Let’s not belabor the points: this record has already made the rounds, and we’re preaching to the converted. You love this shit. But, to again be correct about things, how great are those big bass pulses on the chorus of “Summertime Clothes” (let alone the melody!), that shove-and-lock that defines “My Girls,” the smooth boom-bap of “Taste” and the way the entire track is structured to bring attention to the bass line (the fucking bass line!)? There is Brian Wilson here too, of course, and also Tropicalia and Motown and the rest of the hot rich stew of vocal pop music now simmering within the band’s cauldron—but the band’s flirtation with rhythmically dominated music, with the minutiae of trance and the tug of dub and the punch of hip-hop, is now a full-on love affair. And some who had been driven mad by Sung Tongs (2004) may find themselves strangely moved by this shift in allegiance.
Gone are the scratchy, shivering electric guitar patterns conjured by Deakin (who is conspicuously absent on this album) and the unhinged, piercing ululations of Avey Tare. Ultimately, though, Merriweather succeeds in its quest for a larger audience, as the number of new fans it’ll likely draw into its pure, feathery fold will no doubt outnumber the old garde. And that’s big shakes for Animal Collective, once alienating and maybe even defined within that who now, more than ever, resemble their name as it was meant: as some kind of primordial family. If they want to sing out loud about all these obvious joys of having kids and loving stuff and then saran wrap it in unconditional bliss, long squiggles and snuggly synths, then awesome on that. Panda Bear and Avey Tare absolutely long, now more than ever, to be understood, so they communicate in simple pleasures and simpler moments—about the ecstasy of ambulation, about spending the day in bed with a lover, about fleshy sweetness and soft focus.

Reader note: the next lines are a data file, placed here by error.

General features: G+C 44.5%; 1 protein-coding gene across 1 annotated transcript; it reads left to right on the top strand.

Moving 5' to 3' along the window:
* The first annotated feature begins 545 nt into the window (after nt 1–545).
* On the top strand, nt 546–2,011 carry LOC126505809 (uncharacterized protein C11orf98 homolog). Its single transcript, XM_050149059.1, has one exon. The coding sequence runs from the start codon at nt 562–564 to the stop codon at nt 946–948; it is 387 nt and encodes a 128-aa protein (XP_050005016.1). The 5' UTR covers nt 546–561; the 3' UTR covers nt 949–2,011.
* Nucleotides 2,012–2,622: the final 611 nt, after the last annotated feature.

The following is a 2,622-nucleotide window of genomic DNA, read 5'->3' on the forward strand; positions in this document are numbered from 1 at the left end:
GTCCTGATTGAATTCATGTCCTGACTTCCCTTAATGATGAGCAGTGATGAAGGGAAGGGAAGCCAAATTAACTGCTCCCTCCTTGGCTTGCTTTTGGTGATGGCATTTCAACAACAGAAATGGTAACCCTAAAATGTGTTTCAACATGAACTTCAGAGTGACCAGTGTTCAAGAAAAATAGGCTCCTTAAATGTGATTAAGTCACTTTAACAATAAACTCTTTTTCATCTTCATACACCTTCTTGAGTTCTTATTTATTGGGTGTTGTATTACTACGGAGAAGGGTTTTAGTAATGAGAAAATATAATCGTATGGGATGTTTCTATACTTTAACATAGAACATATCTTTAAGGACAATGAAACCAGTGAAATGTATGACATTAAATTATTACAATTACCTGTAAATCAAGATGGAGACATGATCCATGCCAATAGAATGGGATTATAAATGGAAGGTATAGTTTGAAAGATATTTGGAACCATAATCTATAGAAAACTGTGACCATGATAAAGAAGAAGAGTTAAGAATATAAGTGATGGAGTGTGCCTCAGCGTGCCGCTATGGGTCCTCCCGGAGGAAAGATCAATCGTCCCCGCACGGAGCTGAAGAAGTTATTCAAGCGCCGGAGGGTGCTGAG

Everyone’s invited to the barbecue this time, and, indeed, this will be played with aplomb at actual fucking barbecues. Family barbecues, too; it’s imbued with that kind of blood, filled and made with all the blips of a long, ceaseless, eventually tribal history. We’re understood and tolerated here, if we allow ourselves some romance, mouths agape and slurping in all our childhood hopes and fears; all the girls slept with and flowers smelled; all the drugs did in college and hazy comedowns relished and loathed; and, most of all, all the concerts attended that jiggled our marrow. It’s a love letter of sorts to significant others past and present, thicker than water, to fans itching for an Animal Collective album they can play for their friends, to the gods of techno and dub and Afropop and breezy psychedelia and even percussion itself. It’s really something. It’s really quite fun. And they made it for You.